United Bancorp (UBCP) Bought 50 UBCP at $8.49 Bought 50 UBCP @ 8.13 Bought 50 UBCP at 7.99  Sold 50 UBCP at $10.05  Added 50 to at $8.08

United Bankshares (UBSI) at 16.65 Bought 50 of UBSI

Univest: Bought 50 UVSP at $15.1  Sold UVSP at $20.5 Bought  50 UVSP at $18.8

Valley National (VLY) Bought 50 VLY at $15.06 /Added 50 VLY at 16.6 (5% stock div 5/2010)Bought 55 VLY at 13.24 Bought 40 VLY 12.61 (5% stock dividend 5/2011) Bought 40 VLY at 10.58

Wainwright Bank (WAIN) Bought 50 WAIN at 8.72 SOLD 50 Wain at $18.7-Being Acquired

Washington Banking (WBCO): Bought 100 WBCO at $13.46 Added 50 WBCO at $13.3 Sold 151+ WBCO at $15 

Washington Trust (WASH) Bought 100 WASH at $15.26  Sold 50 of 100 WASH @ 22.44 

Webster Financial (WBS) at $4.58 Buy of 50 WBS: Lottery Ticket Elevated out of Category 1 in 2010  Sold 50 WBS at 22.49 

WesBanco (WSBC) Bought 50 WSBC at 13.3  Sold 50 WSBC @ 20.01 

West Bancorp (WTBA): Bought 100 WTBA at $11.67

Wilbur (GIW) Bought 100 GIW at 7.03 Added 50 GIW at 6.55 Sold 151 GIW @ 9.26 (acquired by CBU)

Wilmington Trust (WL) (originally in Category 1) at $9.98 & 12.36 BOUGHT 30 WL /Added to WL 12.36  Sold 100 Wilmington Trust (WL) at $14.13

A more recent discussion of this strategy can be found at REGIONAL BANK BASKET STRATEGY GATEWAY POST, where I will be providing snapshots of the gains/losses, provide a running total of the net realized gains and the total amount of dividends received on an annual basis.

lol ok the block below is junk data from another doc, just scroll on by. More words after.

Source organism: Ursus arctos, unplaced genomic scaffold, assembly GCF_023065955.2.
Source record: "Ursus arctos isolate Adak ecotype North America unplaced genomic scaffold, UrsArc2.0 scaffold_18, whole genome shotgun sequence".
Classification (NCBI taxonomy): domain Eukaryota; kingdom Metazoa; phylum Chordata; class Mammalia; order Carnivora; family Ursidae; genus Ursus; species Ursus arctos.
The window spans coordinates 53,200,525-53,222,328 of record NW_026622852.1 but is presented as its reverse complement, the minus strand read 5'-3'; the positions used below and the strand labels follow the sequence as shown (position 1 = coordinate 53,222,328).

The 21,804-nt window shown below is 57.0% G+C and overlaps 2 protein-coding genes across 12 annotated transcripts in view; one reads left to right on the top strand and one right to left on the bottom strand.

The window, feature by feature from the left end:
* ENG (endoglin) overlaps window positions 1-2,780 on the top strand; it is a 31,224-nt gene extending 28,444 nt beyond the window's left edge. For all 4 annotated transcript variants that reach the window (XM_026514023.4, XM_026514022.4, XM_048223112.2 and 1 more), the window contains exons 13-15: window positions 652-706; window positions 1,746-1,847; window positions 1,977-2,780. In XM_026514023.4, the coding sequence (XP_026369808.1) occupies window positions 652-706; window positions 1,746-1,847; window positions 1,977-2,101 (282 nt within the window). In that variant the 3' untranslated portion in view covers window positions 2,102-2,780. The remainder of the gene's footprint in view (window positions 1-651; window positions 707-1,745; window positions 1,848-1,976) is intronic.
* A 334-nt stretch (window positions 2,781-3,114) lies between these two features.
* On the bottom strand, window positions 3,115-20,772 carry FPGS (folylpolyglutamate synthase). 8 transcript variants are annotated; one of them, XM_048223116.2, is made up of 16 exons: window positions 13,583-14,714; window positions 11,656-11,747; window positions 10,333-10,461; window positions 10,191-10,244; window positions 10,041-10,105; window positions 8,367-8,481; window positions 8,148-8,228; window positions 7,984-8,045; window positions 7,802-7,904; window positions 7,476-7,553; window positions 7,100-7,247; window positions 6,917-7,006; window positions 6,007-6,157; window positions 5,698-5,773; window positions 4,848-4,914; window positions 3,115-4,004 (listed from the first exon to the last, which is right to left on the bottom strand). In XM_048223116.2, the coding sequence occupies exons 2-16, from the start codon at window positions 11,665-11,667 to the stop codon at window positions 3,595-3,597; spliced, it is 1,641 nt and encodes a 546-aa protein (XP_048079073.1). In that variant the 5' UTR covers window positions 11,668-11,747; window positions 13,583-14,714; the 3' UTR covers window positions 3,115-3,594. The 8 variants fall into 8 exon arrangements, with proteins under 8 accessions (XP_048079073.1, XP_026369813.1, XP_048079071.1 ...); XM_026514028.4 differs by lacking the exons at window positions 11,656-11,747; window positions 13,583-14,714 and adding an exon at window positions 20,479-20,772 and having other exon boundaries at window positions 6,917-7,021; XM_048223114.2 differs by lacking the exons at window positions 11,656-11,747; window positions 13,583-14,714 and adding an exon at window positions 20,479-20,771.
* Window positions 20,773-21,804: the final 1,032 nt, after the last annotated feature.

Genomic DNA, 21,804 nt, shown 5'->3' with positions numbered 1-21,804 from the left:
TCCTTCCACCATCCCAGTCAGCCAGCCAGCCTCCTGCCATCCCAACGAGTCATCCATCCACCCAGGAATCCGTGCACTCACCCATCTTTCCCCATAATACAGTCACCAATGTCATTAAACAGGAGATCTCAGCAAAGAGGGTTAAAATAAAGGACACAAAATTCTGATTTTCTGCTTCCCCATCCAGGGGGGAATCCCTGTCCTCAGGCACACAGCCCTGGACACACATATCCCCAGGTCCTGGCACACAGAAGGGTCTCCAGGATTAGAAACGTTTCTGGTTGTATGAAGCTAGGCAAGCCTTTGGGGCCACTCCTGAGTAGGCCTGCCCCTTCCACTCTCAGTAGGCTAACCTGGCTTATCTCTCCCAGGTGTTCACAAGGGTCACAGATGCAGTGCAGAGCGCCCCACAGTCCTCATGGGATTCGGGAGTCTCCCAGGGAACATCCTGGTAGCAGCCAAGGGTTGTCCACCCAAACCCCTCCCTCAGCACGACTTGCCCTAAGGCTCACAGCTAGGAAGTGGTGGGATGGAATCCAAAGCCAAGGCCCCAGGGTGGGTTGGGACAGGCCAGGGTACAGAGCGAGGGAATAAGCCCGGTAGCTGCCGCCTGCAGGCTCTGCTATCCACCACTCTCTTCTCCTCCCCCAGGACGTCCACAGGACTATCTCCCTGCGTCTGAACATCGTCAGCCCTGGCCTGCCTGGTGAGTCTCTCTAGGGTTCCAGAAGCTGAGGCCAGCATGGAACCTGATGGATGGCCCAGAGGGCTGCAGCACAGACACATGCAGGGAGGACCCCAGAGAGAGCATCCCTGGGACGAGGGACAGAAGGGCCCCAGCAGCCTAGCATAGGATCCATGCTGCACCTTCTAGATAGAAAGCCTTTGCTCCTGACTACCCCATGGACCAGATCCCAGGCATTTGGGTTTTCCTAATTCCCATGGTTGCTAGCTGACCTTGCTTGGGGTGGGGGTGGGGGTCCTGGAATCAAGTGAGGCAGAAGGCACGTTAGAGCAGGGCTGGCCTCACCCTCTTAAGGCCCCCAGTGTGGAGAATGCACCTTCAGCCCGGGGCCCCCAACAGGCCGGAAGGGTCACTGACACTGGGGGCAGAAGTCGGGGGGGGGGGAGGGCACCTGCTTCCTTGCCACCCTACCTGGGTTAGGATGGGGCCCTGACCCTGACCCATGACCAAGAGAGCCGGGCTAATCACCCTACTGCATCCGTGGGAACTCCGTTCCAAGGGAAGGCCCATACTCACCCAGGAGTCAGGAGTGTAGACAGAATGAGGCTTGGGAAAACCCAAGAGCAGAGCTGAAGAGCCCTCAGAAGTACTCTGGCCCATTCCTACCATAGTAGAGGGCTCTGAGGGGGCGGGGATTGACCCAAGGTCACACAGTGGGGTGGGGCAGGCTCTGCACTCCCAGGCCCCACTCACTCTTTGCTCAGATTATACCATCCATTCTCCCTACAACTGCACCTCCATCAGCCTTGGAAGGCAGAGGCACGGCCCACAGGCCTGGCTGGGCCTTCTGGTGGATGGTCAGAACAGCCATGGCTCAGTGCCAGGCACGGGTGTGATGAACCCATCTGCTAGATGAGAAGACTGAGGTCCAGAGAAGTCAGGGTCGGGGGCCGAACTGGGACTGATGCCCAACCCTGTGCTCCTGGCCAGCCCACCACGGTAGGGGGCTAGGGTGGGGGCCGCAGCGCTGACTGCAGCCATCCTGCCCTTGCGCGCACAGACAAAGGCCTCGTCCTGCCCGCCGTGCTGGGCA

3. 10 Dividend Stocks Recommended by Barrons : The Barron's web site was down most of Sunday, and I was not able to read most of the articles in the magazine, including the one just about AT & T until this morning. For those who do not have access to Barrons, which is subscription based, this article in Reuters summarizes the 10 dividend stocks recommended in this week's issue and this article summarizes the story about AT & T- Reuters. I subscribe to both the online editions of Barron's and the Wall Street Journal which costs somewhere around $160 per year, with about $49 of that for Barron's. The Barron's article about AT & T (own common and bonds) is generally positive, while acknowledging that the end to exclusivity on the IPhone will be a negative for AT & T and a positive for Verizon. Barrons